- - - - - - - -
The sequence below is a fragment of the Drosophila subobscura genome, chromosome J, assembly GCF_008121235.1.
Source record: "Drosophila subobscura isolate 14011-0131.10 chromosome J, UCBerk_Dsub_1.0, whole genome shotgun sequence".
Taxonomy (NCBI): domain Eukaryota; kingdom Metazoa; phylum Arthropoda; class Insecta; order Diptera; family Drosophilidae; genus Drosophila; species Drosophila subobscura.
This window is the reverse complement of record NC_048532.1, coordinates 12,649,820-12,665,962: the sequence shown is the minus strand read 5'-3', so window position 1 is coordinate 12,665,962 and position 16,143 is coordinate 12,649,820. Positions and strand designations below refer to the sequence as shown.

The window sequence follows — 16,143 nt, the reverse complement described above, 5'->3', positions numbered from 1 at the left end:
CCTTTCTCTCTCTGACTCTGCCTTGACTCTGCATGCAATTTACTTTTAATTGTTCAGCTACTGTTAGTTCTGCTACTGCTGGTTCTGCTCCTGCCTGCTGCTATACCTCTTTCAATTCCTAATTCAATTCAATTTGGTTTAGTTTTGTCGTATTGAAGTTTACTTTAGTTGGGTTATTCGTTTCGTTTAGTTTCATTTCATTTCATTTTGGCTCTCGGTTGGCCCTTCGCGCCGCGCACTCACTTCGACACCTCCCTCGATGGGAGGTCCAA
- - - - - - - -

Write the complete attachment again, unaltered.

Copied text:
The sequence below is a fragment of the Drosophila subobscura genome, chromosome J, assembly GCF_008121235.1.
Source record: "Drosophila subobscura isolate 14011-0131.10 chromosome J, UCBerk_Dsub_1.0, whole genome shotgun sequence".
Taxonomy (NCBI): domain Eukaryota; kingdom Metazoa; phylum Arthropoda; class Insecta; order Diptera; family Drosophilidae; genus Drosophila; species Drosophila subobscura.
This window is the reverse complement of record NC_048532.1, coordinates 12,649,820-12,665,962: the sequence shown is the minus strand read 5'-3', so window position 1 is coordinate 12,665,962 and position 16,143 is coordinate 12,649,820. Positions and strand designations below refer to the sequence as shown.

The window sequence follows — 16,143 nt, the reverse complement described above, 5'->3', positions numbered from 1 at the left end:
CCTTTCTCTCTCTGACTCTGCCTTGACTCTGCATGCAATTTACTTTTAATTGTTCAGCTACTGTTAGTTCTGCTACTGCTGGTTCTGCTCCTGCCTGCTGCTATACCTCTTTCAATTCCTAATTCAATTCAATTTGGTTTAGTTTTGTCGTATTGAAGTTTACTTTAGTTGGGTTATTCGTTTCGTTTAGTTTCATTTCATTTCATTTTGGCTCTCGGTTGGCCCTTCGCGCCGCGCACTCACTTCGACACCTCCCTCGATGGGAGGTCCAA